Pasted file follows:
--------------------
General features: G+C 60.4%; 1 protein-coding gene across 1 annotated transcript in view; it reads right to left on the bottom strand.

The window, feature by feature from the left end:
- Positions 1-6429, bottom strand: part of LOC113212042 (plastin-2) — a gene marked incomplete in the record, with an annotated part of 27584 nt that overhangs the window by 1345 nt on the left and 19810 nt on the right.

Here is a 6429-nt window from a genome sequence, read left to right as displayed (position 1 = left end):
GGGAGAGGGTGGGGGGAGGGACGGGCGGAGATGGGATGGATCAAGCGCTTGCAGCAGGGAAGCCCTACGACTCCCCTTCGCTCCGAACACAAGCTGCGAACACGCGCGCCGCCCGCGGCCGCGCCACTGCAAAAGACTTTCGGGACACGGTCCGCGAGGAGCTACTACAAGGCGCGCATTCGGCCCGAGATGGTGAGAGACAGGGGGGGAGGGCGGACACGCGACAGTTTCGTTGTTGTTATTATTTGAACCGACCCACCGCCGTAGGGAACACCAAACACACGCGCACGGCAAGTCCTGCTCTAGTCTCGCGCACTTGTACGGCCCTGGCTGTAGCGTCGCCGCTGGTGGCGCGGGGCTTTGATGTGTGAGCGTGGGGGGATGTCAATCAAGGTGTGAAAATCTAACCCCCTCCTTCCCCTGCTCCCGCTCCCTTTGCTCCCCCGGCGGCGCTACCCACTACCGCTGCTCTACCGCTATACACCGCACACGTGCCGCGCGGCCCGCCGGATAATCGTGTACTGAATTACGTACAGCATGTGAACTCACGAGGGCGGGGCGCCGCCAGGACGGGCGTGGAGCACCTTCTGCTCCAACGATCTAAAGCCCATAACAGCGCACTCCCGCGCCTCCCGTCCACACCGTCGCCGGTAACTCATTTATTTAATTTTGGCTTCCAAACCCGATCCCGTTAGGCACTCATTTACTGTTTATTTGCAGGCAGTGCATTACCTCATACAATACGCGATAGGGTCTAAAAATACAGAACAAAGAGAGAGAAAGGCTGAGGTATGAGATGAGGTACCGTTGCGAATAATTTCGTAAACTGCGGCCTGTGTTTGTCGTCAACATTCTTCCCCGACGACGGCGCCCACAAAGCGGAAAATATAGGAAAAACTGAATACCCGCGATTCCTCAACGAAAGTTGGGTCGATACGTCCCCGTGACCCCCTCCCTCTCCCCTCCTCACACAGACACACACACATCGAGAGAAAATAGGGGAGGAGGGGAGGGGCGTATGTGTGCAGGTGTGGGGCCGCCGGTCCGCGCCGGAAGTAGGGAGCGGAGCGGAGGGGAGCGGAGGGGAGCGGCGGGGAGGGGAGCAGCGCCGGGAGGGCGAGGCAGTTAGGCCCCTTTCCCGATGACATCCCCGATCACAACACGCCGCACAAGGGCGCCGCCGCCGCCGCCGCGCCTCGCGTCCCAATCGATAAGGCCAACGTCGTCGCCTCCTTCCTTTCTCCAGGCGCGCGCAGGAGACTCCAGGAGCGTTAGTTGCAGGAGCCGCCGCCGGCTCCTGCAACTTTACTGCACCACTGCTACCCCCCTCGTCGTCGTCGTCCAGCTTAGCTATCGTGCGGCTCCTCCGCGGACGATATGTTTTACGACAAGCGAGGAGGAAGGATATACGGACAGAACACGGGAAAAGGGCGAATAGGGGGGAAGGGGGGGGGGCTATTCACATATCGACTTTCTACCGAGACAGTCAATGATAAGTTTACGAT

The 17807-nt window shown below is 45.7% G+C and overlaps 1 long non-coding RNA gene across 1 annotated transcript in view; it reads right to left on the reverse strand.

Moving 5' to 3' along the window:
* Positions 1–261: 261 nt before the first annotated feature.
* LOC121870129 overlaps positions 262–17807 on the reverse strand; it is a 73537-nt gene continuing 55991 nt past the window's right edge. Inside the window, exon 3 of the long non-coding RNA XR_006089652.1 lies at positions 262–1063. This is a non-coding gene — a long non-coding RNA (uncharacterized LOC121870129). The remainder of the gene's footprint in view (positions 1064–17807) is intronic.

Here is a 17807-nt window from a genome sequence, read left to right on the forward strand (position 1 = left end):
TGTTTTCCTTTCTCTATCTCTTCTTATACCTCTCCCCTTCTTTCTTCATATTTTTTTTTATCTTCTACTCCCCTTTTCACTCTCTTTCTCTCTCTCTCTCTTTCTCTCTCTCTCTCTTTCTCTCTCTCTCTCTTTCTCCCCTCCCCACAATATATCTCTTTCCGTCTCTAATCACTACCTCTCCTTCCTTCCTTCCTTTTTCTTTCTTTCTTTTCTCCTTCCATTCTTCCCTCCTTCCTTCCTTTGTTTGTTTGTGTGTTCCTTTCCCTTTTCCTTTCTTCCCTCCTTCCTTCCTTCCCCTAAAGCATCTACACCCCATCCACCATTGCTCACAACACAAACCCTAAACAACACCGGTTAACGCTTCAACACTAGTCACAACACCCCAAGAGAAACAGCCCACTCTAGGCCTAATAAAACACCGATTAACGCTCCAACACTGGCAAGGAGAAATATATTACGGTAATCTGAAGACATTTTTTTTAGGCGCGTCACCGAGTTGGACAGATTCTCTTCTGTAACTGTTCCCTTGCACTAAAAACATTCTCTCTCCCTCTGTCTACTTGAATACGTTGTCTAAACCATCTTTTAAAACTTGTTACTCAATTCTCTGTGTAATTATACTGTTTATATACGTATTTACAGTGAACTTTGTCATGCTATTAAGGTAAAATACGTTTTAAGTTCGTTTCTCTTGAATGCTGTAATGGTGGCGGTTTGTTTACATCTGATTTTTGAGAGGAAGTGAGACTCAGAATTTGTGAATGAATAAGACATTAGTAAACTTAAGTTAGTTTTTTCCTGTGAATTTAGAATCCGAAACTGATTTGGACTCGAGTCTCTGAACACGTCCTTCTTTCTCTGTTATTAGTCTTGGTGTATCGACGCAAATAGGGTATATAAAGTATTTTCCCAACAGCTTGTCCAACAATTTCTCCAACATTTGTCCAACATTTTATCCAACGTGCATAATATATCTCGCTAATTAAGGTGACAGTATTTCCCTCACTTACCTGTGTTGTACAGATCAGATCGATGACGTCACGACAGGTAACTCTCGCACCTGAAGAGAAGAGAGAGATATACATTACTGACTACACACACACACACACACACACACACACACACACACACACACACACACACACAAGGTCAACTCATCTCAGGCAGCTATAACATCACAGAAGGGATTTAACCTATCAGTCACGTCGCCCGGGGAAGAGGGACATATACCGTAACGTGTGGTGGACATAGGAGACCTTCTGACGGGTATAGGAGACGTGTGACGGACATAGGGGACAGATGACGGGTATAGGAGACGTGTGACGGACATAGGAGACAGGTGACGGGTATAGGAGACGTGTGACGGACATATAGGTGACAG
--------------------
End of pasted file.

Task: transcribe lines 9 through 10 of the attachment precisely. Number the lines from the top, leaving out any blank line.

* LOC121870129 overlaps positions 262–17807 on the reverse strand; it is a 73537-nt gene continuing 55991 nt past the window's right edge. Inside the window, exon 3 of the long non-coding RNA XR_006089652.1 lies at positions 262–1063. This is a non-coding gene — a long non-coding RNA (uncharacterized LOC121870129). The remainder of the gene's footprint in view (positions 1064–17807) is intronic.

Here is a 17807-nt window from a genome sequence, read left to right on the forward strand (position 1 = left end):